The fight for civil rights in the United States is believed to have started during the mid-20th century. However, the truth is that the fight for civil rights begun when slavery was rampant. Harriet Tubman is regarded as one of the most influential women among the Underground Railroad`s "Conductors" (Cruickshank, 2018). In a span of 10 years, Tubman made 20 trips to the South thereby rescuing approximately 300 slaves into their freedom. This paper will delve into explaining how Harriet Tubman made significance in shaping American history specifically during the American civil war.
Born in about 1821 in Maryland as a slave, Tubman escaped into her freedom in Pennsylvania after she learned that her master`s properties were subjected to a public auction after his death (Renn, 2016). The freedom she experienced made her develop a conviction to help others to get their freedom too. Sometimes she had to sacrifice even her personal finances to sustain her quest for freedom for all. Her first mission towards the course of freedom was when she saved her two kids and her sister in Baltimore in 1851.
As an abolitionist, Tubman partnered with other leading abolitionists to partake in many anti-slavery conventions. For instance, in 1858, Tubman partnered with an insurgent abolitionist known as John Brown who had an inclination to utilize violence for the destruction of slavery in America (Larson, 2014). However, despite the fact that she did not support violence against the whites she agreed with a more practical way of abolishing slavery and the slave trade. She traveled by nights and in secrecy to help more slaves acquire their freedom.
In the civil war era, Tubman served as a laundress, scout, cook, spy, and nurse (as demonstrated in figure 1) with the Union Army. In 1862 while serving the Union Army, she traveled to South Carolina and assisted hundreds of slaves serving under the sea islanders to escape bondage to freedom (Hobson, 2014). She also assisted the Union Army by undertaking spying and scouting missions by identifying the targets for the troops.
Fig 1. Image showing a bill granting pension to Harriet Tubman in 1899. National Archives.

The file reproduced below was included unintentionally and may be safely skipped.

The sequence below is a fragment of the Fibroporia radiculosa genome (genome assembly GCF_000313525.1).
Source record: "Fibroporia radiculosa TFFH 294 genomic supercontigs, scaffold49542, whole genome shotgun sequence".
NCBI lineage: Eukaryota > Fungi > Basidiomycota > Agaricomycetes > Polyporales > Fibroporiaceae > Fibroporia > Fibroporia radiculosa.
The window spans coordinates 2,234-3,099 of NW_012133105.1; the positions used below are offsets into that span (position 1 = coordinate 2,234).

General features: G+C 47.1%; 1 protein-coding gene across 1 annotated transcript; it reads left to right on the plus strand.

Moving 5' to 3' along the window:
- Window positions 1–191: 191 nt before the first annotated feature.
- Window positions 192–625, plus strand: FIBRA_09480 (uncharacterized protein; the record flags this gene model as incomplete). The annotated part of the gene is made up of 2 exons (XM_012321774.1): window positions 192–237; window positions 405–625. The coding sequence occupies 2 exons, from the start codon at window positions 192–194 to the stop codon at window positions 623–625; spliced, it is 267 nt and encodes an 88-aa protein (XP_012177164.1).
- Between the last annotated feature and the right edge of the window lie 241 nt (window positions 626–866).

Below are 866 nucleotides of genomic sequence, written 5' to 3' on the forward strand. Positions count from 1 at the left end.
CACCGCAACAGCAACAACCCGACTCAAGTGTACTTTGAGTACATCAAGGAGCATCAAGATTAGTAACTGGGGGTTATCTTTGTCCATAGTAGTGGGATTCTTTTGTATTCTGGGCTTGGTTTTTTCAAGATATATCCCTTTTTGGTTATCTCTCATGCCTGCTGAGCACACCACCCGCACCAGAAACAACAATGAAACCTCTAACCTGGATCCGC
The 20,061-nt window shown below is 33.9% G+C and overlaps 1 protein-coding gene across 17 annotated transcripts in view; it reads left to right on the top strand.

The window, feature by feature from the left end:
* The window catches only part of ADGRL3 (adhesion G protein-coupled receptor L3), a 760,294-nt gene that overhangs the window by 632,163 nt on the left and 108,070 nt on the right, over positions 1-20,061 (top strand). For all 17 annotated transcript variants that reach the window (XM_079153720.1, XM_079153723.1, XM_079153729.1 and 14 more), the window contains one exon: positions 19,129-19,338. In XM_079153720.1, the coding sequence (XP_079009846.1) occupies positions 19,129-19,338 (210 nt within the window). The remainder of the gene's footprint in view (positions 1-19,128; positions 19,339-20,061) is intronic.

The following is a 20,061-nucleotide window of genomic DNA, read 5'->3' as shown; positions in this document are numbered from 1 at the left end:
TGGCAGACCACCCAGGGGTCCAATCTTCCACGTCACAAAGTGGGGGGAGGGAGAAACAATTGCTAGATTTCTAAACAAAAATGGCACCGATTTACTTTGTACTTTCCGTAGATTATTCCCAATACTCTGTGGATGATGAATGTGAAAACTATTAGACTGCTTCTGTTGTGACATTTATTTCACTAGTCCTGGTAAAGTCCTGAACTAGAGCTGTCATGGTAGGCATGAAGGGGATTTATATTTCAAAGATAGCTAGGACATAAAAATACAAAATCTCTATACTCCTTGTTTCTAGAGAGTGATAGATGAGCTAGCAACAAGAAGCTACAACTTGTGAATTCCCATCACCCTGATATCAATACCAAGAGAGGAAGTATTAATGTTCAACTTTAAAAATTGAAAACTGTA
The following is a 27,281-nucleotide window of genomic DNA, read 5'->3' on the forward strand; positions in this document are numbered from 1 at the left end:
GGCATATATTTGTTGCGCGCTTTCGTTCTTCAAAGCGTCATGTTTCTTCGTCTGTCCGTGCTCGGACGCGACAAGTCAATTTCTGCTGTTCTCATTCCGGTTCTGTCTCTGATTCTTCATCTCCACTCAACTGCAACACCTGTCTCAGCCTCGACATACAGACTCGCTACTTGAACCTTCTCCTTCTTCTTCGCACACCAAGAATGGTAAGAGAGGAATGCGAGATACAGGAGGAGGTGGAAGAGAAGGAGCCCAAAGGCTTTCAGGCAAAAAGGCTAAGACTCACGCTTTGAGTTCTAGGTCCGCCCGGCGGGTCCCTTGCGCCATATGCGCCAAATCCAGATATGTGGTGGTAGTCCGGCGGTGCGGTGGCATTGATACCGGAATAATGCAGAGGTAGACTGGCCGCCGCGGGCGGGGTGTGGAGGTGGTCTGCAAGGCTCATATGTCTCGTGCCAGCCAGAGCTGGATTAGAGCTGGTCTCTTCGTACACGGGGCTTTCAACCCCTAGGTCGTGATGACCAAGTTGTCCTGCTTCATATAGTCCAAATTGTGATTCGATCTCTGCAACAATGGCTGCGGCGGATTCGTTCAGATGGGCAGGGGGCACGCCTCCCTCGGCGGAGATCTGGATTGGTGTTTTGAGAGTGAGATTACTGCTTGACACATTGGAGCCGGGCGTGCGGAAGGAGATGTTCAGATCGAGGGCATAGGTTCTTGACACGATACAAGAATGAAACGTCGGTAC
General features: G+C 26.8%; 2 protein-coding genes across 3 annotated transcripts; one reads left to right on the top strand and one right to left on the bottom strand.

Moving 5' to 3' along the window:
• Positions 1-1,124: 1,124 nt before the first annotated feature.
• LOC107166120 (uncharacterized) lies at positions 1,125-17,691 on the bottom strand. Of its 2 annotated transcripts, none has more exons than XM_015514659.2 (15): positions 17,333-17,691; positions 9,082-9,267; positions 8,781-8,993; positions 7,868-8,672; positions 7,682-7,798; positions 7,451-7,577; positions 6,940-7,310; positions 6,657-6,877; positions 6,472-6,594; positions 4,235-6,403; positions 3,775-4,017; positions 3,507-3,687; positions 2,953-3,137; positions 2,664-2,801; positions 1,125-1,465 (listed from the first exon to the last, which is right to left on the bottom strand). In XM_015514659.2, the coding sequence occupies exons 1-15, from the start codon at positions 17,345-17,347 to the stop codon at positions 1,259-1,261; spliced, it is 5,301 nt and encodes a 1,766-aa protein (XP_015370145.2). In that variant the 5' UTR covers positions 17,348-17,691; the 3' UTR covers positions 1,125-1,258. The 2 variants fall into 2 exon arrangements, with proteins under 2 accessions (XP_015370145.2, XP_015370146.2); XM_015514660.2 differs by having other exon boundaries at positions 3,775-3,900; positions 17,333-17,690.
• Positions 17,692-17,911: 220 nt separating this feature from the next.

During her late years, Tubman worked hard towards a different cause of promoting and advocating for Women's suffrage (Cooper, 2014). She attended several meetings organized by suffragist organizations. She worked alongside other women such as Emily Howland and Susan Anthony. In advocating for emphasis of the Underground Railroad conductors, Tubman struggled to bring to attention the role of the struggle for the rights of women. Her own story that was marred with hurdles associated with slavery served as a pointer to other women by reminding them that if she transited the gendered and raced limitations to navigate the universe without a man`s help, then women deserve rights and freedoms full citizenship and vote. Her history binds women and African American rights together and emphasizes on the need for equality.
In conclusion, before her death in 1913, Tubman, although a woman, was a very significant force during the fight for civil rights. Her devotion towards the rescue of the slaves captured in various scenarios is appealing to historians and places her among one of the greatest nationals by American history. Furthermore, she also helped in the rights of African American and women specifically in the rights to full citizenship and the right to vote. As a result, after her death, she has received numerous honors. For instance, the Liberty ship was named after her by Eleanor Roosevelt in 1944. Today, she is popular because she utilized her potential as an African American to turn things into being different and better for the benefit of society.
Cooper. (2014). Does Anyone Care about Black Women? Meridians, 12(2), 153. doi:10.2979/meridians.12.2.153
Cruickshank, S. (2018). Harriet Tubman, real-life action hero. Retrieved from https://hub.jhu.edu/2018/03/08/harriet-tubman-hero-wyman-park-dell/
Hobson. (2014). Harriet Tubman: A Legacy of Resistance. Meridians, 12(2), 1. doi:10.2979/meridians.12.2.1
Larson, K. (2014). Harriet Ross Tubman: Timeline. Meridians,12(2), 9-27. doi:10.2979/meridians.12.2.9
Renn, S. (2016). The life and accomplishments of Harriet Tubman. Retrieved from http://www.moabsunnews.com/news/article_4b6d7650-d659-11e5-bb32-f3808b5ef397.html
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